Tuesday, May 10, 2005

Iran News Publishes "Mud Slinging" Attack on Rafsanjani's family

Iran News - 'Iran's Rafsanjani to reveal presidential bid Wed.': " 'Iran's Rafsanjani to reveal presidential bid Wed.'

Monday, May 09, 2005 - ©2005 IranMania.com

LONDON, May 9 (IranMania) - Iran's Former president Akbar Hashemi Rafsanjani will announce Wednesday whether he will stand at the June 17 presidential election, the head of a leading group of his supporters said on Sunday.

The announcement was made by Mohammad Mehdi Emami Nasseri, the chief of the Central Headquarters of Popular Support for the Great Sirdar-- a reference to Rafsanjani who is called 'the commander of construction' by his supporters.

But a row seemed brewing up Sunday as Rafsanjani's son was forced to deny allegations that he intended to divert state funds to his father's presidential campaign.

An MP from Tehran, Elias Naderan, asked that Intelligence Minister Ali Younessi officially make clarifications in this regard and that the issue is raised at the parliament's National Security Commission.

"Mr M.H. has stated that 'we want to use the funds allocated to the Fuel Optimization Organization and other credits relating to the construction of 400 natural gas stations to support my father's candidacy'," Naderan told parliament's open session, using Mehdi Hashemi's name by his initials.

Speaking to IRNA, Mehdi Hashemi strongly rejected the allegations, denouncing them as 'sheer lies'.

"Certain individuals spread these rumors with special intentions and I will give them a strong answer within the coming days," he said.

Iranians are being held spellbound as Rafsanjani has dropped a hint to make a comeback, but falling short of making a clear announcement.

He has described presidential candidacy a bitter pill which he thinks he has to swallow.

"The issue of presidency is among the current preoccupations of my mind and although I would like someone else to accept this responsibility, I think I have to take this bitter medicine," his office quoted him as saying recently.

"I think I have to take this bitter medicine since what I didn't like to happen is apparently occurring," Rafsanjani told in response to a request made by a group of researchers and producers of the agriculture sector, calling on him to stand again.

An IRNA survey has found that Rafsanjani holds an early lead in voter intentions.

According to the IRNA polling of 7,100 people in 11 cities, 13.9% have said they would vote for Rafsanjani who was president from 1989 to 1997.

The next most popular candidate was former parliament speaker Mehdi Karroubi, who was backed by 4.8% of those questioned.

Former foreign minister Ali Akbar Velayati came next with 4.2%, followed by former higher education minister Mostafa Moin with 4.1% and Ali Larijani with 3.9%.

However, none of the aspirants to replace President Mohammad Khatami will muster the 50% vote needed for an outright win in order to avoid a runoff election between the top two contenders, according to the poll.

Khatami is nearing the end of his second consecutive term and the Iranian constitution does not allow him to stand again.

Velayati has hinted that he may pull out of the race if Rafsanjani participates.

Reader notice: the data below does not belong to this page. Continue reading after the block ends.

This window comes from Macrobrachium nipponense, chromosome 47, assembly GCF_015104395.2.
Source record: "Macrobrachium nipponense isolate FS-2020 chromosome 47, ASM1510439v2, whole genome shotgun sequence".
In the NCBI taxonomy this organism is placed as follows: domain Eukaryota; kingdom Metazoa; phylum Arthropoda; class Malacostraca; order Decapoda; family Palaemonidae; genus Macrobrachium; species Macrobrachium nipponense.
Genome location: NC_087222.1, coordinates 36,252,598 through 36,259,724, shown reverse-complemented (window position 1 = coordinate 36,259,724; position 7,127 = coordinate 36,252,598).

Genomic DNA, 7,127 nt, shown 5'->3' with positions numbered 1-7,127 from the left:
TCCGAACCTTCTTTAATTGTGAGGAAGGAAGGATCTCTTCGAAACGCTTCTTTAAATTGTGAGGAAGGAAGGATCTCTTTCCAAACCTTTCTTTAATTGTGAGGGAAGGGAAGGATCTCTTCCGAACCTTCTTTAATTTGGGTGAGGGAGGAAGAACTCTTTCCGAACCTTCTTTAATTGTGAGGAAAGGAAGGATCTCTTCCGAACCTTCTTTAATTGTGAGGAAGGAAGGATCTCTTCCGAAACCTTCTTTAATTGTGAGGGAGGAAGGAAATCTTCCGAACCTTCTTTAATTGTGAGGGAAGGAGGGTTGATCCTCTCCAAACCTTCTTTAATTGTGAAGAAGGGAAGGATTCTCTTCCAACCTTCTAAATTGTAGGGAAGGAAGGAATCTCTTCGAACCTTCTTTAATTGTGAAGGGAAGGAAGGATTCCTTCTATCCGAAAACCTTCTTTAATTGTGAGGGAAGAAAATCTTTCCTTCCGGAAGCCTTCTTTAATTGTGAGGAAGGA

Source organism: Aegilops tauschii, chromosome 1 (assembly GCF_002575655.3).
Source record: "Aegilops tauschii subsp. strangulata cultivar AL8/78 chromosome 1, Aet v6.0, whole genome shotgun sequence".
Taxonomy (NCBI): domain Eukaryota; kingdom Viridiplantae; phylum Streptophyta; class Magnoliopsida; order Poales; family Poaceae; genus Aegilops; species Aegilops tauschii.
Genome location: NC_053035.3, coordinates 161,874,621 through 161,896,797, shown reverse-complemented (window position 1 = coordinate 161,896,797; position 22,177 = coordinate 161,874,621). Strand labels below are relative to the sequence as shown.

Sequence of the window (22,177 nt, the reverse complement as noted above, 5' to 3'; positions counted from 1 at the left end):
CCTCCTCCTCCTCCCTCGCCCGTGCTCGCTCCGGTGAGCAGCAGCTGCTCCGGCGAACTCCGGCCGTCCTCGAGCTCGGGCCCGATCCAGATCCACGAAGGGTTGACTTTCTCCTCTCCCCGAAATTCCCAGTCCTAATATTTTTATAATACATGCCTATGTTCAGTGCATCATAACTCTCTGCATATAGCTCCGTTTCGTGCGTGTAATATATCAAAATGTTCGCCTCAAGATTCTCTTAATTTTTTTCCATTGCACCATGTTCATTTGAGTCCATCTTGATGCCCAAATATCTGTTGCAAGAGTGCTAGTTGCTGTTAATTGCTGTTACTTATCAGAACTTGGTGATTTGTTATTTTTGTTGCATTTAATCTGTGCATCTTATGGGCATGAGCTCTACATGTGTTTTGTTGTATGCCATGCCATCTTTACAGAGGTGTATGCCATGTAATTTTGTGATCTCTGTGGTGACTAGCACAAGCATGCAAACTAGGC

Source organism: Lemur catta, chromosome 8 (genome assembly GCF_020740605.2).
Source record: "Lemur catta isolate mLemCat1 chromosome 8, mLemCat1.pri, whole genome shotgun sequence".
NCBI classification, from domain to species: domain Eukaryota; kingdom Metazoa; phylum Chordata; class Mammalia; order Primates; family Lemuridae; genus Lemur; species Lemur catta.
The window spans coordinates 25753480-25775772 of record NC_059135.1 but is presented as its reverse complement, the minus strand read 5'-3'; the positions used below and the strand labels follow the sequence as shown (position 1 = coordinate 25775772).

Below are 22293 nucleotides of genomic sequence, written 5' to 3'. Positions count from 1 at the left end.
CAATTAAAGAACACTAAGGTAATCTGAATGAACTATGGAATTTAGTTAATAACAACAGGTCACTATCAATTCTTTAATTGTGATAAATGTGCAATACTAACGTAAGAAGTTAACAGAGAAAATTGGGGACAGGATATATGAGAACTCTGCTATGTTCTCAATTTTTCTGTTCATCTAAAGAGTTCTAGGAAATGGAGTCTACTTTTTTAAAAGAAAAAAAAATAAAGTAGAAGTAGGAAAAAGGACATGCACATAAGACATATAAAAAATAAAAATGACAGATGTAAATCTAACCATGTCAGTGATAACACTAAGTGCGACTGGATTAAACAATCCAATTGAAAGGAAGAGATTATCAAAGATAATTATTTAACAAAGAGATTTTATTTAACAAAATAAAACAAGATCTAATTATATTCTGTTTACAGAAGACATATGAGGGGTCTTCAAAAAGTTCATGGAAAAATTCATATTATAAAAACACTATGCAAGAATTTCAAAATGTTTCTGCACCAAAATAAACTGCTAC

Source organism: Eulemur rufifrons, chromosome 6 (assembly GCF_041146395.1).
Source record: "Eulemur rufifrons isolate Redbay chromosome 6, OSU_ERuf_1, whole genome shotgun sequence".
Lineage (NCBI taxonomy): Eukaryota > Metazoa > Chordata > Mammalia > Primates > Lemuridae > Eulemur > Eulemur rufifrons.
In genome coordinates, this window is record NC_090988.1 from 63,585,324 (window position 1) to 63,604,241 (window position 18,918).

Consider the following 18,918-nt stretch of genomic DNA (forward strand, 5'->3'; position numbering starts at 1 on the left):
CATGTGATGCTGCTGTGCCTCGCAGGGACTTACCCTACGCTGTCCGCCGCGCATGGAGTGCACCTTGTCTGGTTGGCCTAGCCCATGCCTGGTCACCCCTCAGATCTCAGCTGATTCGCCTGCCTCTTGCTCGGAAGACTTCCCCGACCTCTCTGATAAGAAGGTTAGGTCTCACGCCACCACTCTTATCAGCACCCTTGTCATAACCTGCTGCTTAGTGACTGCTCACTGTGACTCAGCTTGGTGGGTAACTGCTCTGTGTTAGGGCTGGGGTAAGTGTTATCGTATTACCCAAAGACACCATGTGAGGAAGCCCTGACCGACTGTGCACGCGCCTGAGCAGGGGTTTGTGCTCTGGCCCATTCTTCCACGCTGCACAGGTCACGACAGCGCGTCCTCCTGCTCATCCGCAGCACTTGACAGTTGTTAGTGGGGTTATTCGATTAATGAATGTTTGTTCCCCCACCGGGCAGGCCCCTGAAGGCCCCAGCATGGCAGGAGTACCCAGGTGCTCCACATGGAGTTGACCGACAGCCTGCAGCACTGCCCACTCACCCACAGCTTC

On Sunday, he lent his weight to Rafsanjani, describing him 'still a strong and lively' candidate.

"Given the surveys which have been carried out, Hashemi Rafsanjani has a better change than other candidates and in the event of his participation, all others should pull out in his favor," Velayati told a group of students here.

Karroubi, a pragmatic reformist, joined the presidential fray in January. Others running with a reform ticket are former higher education minister Mostafa Moin and incumbent Vice President Mohsen Mehr-Alizadeh.

Karroubi has stressed that he 'will not pull out of the race in favor of anyone or will not ask anyone to do so'.

The tentative list is still growing, with Iran's point man on nuclear issues, Hassan Rowhani, having confirmed his intention to join the race as has the former head of the state broadcasting, Ali Larijani.

It also includes the former chief of the Islamic Revolution's Guards Corps, Mohsen Rezaei, as well as Tehran Mayor Mahmoud Ahmadinejad.

But another aspirant, Ahmad Tavakkoli, gave up his bid early this month, saying he wanted to 'pave the way for the election of the ultimate nominee of the principlists', the word used to refer to fundamentalists in the nomenclature here.

In a statement, Tavakkoli cited worries over 'the high number of the principlist nominees and delay in the introduction of an ultimate candidate among existing volunteers' as reasons behind his decision.

"I feel duty-bound to pull out of the candidacy in order to strengthen solidarity among the principlist forces and fend off this grave danger so that the way is paved to field the principlists' final nominee and that enthusiasm and hope among the people is restored," Tavakkoli added.

An informed source told IRNA that Tavakkoli, who is a Tehran MP, had pulled out of the race in favor of Qalibaf.

"This resignation came following arrangements in order to announce Qalibaf as the final candidate of the principlists," said the source, speaking on the condition anonymity.

Qalibaf has said that he considers Rafsanjani as his only potential rival.

The former police chief has cited 'peoples' priorities, demands and concerns' among his own priorities which he will try to address if he is elected as the president.

Qalibaf, who is merited with an acceptable record as police chief, resigned from his post early last month."